‘NY Sun’ Review of Birdland Theater Feb 2023

Dena DeRose Underscores Her Allegiance With Fellow Travelers

All the while she’s her own animal, with an engaging soprano voice that’s somehow light and deep at the same time, and solid piano chops that are themselves noteworthy enough to support a purely instrumental career. 

Beth Naji
Dena DeRose performs at Birdland. Beth Naji


Dena DeRose
‘Ode to the Road’ (High Note Records) 

The latest album by Dena DeRose, who has just finished a run at Birdland, is titled “Ode to The Road.” For her, the road would seem to be as much a concept as an actual place, with neither the beginning nor the ending clearly defined. 

The pianist, singer, and occasional songwriter grew up at Binghamton, New York, and spent the first part of her career based largely on the East Coast. For most of the last 20 years she’s lived in Austria, where she teaches jazz vocals at the University of Music and Dramatic Arts at Graz.    So when she sings about the road, does that mean Europe is now what she thinks of as home, and America, New York in particular, has become “the road”? 

It’s significant that the title song, which opened the late set on Saturday as well as the album, is by Mark Murphy, the venerable jazz singer who preceded Ms. DeRose at Graz and served as everybody’s mentor. He spent 83 years singing many odes to the road, and near the end of his journey penned these wise words to a melody by the equally venerable pianist Alan Broadbent: “Got to learn all this travelin’ code / Grab your axe as you lift your load / Then step lively my friend / Because there just ain’t no end / To this ode to the road.”

Now 57, Ms. DeRose is unique. In the early 2000s, when she appeared more regularly at New York, new listeners would frequently compare her — generally favorably — to Diana Krall. Yet she’s her own animal, more of a modernist, with an engaging soprano voice that’s somehow light and deep at the same time, and solid piano chops that are themselves noteworthy enough to support a purely instrumental career.  

Indeed, in recent years, Ms. DeRose has served as the non-singing pianist on five albums recorded in Spain with that great 21st century romantic, tenor saxophonist Scott Hamilton. Two other first-rate contemporary tenors serve as her fellow travelers on this most recent road, Houston Person on the album and Scott Robinson at Birdland.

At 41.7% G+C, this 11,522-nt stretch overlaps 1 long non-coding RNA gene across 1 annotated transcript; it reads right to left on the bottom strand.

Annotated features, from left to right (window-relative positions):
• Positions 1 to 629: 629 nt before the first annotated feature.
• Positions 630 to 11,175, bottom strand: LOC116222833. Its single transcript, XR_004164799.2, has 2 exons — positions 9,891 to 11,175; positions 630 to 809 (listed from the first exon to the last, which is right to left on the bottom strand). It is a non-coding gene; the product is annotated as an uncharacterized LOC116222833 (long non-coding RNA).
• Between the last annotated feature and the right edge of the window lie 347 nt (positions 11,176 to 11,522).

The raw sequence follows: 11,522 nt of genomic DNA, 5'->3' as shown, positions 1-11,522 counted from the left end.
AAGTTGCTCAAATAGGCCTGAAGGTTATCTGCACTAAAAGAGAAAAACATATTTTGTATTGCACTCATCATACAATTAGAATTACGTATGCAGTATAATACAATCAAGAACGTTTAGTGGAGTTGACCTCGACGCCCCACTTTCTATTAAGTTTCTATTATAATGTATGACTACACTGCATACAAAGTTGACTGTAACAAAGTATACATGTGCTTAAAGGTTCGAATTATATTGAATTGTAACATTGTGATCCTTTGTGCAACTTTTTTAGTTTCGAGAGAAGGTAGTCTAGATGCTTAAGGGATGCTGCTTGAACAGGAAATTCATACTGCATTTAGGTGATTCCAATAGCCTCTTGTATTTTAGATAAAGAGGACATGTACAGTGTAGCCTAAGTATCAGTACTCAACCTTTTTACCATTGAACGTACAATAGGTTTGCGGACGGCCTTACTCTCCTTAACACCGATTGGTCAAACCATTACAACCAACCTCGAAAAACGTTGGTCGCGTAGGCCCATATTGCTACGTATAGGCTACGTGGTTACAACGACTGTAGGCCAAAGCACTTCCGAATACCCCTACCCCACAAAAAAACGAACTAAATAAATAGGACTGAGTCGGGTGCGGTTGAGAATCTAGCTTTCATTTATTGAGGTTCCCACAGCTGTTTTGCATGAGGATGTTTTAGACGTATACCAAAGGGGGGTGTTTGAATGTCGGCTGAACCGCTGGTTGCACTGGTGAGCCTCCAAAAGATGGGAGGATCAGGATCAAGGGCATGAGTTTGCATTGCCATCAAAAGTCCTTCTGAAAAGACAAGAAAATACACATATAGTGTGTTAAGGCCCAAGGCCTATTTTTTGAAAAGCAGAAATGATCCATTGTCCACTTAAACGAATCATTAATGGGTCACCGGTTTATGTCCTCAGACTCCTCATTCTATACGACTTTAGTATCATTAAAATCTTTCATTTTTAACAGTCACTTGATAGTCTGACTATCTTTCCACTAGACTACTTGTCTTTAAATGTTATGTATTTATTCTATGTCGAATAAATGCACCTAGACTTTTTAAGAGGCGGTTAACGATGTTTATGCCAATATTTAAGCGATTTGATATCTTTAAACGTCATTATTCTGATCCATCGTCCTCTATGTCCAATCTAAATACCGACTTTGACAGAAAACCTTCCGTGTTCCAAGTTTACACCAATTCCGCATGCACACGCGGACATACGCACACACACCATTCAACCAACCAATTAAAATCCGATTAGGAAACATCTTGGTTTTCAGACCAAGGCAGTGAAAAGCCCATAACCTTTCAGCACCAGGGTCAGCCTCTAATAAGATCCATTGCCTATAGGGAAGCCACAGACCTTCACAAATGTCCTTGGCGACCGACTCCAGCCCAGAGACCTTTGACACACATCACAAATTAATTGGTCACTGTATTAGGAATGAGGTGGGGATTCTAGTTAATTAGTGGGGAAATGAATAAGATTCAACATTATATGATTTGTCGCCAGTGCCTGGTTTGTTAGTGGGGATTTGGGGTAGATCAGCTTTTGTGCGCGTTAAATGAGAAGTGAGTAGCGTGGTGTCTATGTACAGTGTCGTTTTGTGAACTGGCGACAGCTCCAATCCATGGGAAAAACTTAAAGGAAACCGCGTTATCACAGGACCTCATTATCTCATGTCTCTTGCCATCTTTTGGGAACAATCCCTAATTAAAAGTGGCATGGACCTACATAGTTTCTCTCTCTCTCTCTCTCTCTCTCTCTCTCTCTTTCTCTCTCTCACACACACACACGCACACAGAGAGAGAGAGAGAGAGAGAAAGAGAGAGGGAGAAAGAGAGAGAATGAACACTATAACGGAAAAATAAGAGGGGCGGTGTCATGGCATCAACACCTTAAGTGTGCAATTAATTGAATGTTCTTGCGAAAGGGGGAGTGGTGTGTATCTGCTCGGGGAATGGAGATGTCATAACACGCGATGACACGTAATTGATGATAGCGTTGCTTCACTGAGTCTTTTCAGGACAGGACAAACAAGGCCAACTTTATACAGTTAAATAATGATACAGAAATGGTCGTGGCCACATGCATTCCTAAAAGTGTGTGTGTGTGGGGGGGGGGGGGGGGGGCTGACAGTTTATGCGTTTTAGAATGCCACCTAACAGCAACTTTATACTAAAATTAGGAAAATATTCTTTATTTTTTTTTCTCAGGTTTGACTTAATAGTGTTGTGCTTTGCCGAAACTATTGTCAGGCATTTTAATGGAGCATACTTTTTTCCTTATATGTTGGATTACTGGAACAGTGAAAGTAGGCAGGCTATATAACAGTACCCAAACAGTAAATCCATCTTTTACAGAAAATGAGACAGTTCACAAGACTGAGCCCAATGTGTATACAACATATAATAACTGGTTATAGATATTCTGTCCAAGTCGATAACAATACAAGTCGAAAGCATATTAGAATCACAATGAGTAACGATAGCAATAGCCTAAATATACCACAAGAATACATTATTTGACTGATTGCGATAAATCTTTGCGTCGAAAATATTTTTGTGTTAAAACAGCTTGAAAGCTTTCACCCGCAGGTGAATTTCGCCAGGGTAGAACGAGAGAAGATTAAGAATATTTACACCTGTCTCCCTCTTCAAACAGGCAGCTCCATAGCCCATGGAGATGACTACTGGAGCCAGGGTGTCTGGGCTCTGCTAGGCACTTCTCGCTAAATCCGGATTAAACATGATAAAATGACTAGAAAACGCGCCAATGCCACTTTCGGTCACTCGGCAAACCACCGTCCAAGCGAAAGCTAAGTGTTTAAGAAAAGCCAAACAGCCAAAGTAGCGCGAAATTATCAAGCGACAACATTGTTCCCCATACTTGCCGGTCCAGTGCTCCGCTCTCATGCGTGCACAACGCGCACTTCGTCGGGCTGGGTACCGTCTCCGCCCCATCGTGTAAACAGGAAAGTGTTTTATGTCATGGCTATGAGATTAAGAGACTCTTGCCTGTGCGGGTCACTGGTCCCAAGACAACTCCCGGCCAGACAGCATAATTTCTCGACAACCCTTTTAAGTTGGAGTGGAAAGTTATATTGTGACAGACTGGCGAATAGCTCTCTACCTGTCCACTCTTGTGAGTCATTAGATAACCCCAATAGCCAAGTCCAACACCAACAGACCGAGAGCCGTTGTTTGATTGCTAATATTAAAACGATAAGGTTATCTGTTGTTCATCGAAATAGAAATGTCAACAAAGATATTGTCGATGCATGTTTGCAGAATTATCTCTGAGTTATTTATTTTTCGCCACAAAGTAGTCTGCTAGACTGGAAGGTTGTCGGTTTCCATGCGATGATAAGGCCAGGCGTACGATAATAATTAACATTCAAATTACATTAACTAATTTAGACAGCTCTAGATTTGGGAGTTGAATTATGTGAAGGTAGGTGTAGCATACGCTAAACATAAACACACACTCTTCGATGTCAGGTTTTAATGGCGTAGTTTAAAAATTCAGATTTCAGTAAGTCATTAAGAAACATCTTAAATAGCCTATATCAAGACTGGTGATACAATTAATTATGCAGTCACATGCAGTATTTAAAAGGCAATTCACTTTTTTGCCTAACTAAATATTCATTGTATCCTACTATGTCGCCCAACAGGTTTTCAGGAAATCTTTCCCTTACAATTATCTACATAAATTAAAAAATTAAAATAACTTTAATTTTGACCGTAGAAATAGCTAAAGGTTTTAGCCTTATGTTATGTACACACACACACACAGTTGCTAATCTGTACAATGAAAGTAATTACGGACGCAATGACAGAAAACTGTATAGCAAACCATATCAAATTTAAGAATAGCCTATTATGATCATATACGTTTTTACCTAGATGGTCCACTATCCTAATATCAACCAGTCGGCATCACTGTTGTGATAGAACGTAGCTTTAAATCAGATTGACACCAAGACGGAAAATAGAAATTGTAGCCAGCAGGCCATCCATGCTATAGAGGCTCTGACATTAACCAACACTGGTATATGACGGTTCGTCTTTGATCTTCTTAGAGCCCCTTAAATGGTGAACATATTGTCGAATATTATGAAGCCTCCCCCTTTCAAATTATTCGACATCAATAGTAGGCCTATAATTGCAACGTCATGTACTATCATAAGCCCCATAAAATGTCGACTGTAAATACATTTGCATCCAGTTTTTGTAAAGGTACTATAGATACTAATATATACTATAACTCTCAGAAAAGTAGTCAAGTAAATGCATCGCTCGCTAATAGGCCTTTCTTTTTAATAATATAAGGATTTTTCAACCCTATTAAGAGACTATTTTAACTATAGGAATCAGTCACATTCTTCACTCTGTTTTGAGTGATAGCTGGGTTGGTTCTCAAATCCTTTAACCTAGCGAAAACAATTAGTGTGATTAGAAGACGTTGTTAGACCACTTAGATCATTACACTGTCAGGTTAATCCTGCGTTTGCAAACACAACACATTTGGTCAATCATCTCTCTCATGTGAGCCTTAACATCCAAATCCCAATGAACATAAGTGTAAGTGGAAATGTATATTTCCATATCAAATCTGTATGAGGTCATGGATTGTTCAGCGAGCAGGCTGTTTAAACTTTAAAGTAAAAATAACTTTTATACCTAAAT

Her rhythm section is bassist Martin Wind and drummer Carl Allen (Matt Wilson on the CD). At Birdland, she backed Mr. Robinson on an astute reading of the Ellington classic, “Prelude to a Kiss.”

In addition to Murphy, she shows the influence of another sagacious singer on the Graz faculty, Sheila Jordan (91 at the time of recording), who makes two welcome guest appearances singing with Ms. DeRose here. “All God’s Chillun Got Rhythm” starts with Ms. Jordan singing the song roughly as written atop Mr. Wind’s bass. Then, the second chorus finds her switching to the melody of Miles Davis’s contrafact of that song, “Little Willie Leaps,” with vocalese words she helped write at least 70 years ago — as Ms. DeRose repeats the “Chillun” lyrics in the background.

Ms. DeRose further underscores her allegiance to the song stylists and songwriters of ’50s and ’60s bop with two songs by Bob Dorough. The upbeat and affirmative “Nothing Like You” co-stars guest trumpeter Jeremy Pelt; the more melancholy “Small Day Tomorrow” serves as the second duet with Ms. Jordan. Ms. DeRose’s noir-style accompaniment brings out the song’s sonic similarity to “Angel Eyes,” particularly in the bridge. (Ms. Jordan sings, “For Bob Dorough / We miss him so,” in the coda.)  

There are two less familiar songs that describe the beginning and ending of a relationship, which in this context might be viewed as a different kind of a journey. “The Second Look” uses a funky backbeat to encapsulate the start of love, while “Cross Me Off Your List” is more defiant than sad.  Mr. Pelt’s outspoken trumpet makes it into a Jazz Messengers-style blues march, further underscored by Bobby Timmons-style piano from the leader.

She also delivers mature, highly nuanced vocals on two very upscale ballads by Alan and Marilyn Bergman, “The Way We Were” and “I Have the Feeling I’ve Been Here Before.” The former was kind of overdone back in the 1970s, but the latter isn’t heard nearly enough. Ms. DeRose and Mr. Person make “Way We Were” highly palatable, but “Here Before,” informed by Carmen McRae, is one of Ms. DeRose’s most compelling, slow, and introspective love songs.

The album then goes into a bright bopper, an original titled “Tip of the Hat,” in which she scats joyfully in unison with her keyboard solo. She ends on a note both melancholy and upbeat, with one of the saddest texts in the American songbook — inspired by a British poet — “The Days of Wine and Roses.” Here she expertly mixes moods, retaining the bittersweet feeling even at a swinging tempo and with an ebullient solo by Mr. Person.

There’s no GPS for the musical and personal journey that Dena DeRose takes us on, but she provides plenty of fascinating detours and stopping places along the way. 


Mr. Friedwald writes about music and popular culture for The New York Sun and other publications. The host of the radio show ‘Sing! Sing! Sing!’ on San Diego KSDS on Saturday mornings, he also is the author of 10 books. He has written more than 600 liner notes for compact discs, received 11 Grammy nominations, and appears frequently on television and in documentaries.